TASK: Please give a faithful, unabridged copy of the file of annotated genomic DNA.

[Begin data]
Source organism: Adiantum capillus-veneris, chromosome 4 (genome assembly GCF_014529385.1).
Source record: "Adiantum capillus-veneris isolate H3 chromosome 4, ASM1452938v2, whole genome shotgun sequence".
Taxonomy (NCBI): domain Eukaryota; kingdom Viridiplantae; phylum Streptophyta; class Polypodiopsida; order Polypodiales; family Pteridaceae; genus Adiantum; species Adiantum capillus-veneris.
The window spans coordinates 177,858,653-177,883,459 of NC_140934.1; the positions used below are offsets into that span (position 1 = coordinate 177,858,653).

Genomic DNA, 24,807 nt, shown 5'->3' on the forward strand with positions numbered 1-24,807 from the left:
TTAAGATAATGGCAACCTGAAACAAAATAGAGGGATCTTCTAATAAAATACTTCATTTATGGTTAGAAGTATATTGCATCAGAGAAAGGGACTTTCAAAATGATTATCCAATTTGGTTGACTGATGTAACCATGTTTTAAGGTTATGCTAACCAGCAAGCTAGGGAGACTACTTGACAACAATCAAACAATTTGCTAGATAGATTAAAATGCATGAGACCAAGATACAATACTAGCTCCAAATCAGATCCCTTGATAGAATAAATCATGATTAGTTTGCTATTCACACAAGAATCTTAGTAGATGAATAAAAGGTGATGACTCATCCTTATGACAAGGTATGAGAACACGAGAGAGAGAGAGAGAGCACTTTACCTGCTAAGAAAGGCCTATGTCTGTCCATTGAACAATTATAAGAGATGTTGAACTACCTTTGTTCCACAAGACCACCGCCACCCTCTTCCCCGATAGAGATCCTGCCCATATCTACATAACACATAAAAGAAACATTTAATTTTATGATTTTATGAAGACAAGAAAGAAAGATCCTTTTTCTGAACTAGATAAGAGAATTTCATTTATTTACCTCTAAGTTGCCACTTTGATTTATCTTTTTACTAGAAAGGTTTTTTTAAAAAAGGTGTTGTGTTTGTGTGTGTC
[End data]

Source organism: Adiantum capillus-veneris, chromosome 4 (genome assembly GCF_014529385.1).
Source record: "Adiantum capillus-veneris isolate H3 chromosome 4, ASM1452938v2, whole genome shotgun sequence".
Taxonomy (NCBI): domain Eukaryota; kingdom Viridiplantae; phylum Streptophyta; class Polypodiopsida; order Polypodiales; family Pteridaceae; genus Adiantum; species Adiantum capillus-veneris.
The window spans coordinates 177,858,653-177,883,459 of NC_140934.1; the positions used below are offsets into that span (position 1 = coordinate 177,858,653).

Genomic DNA, 24,807 nt, shown 5'->3' on the forward strand with positions numbered 1-24,807 from the left:
TTAAGATAATGGCAACCTGAAACAAAATAGAGGGATCTTCTAATAAAATACTTCATTTATGGTTAGAAGTATATTGCATCAGAGAAAGGGACTTTCAAAATGATTATCCAATTTGGTTGACTGATGTAACCATGTTTTAAGGTTATGCTAACCAGCAAGCTAGGGAGACTACTTGACAACAATCAAACAATTTGCTAGATAGATTAAAATGCATGAGACCAAGATACAATACTAGCTCCAAATCAGATCCCTTGATAGAATAAATCATGATTAGTTTGCTATTCACACAAGAATCTTAGTAGATGAATAAAAGGTGATGACTCATCCTTATGACAAGGTATGAGAACACGAGAGAGAGAGAGAGAGCACTTTACCTGCTAAGAAAGGCCTATGTCTGTCCATTGAACAATTATAAGAGATGTTGAACTACCTTTGTTCCACAAGACCACCGCCACCCTCTTCCCCGATAGAGATCCTGCCCATATCTACATAACACATAAAAGAAACATTTAATTTTATGATTTTATGAAGACAAGAAAGAAAGATCCTTTTTCTGAACTAGATAAGAGAATTTCATTTATTTACCTCTAAGTTGCCACTTTGATTTATCTTTTTACTAGAAAGGTTTTTTTAAAAAAGGTGTTGTGTTTGTGTGTGTC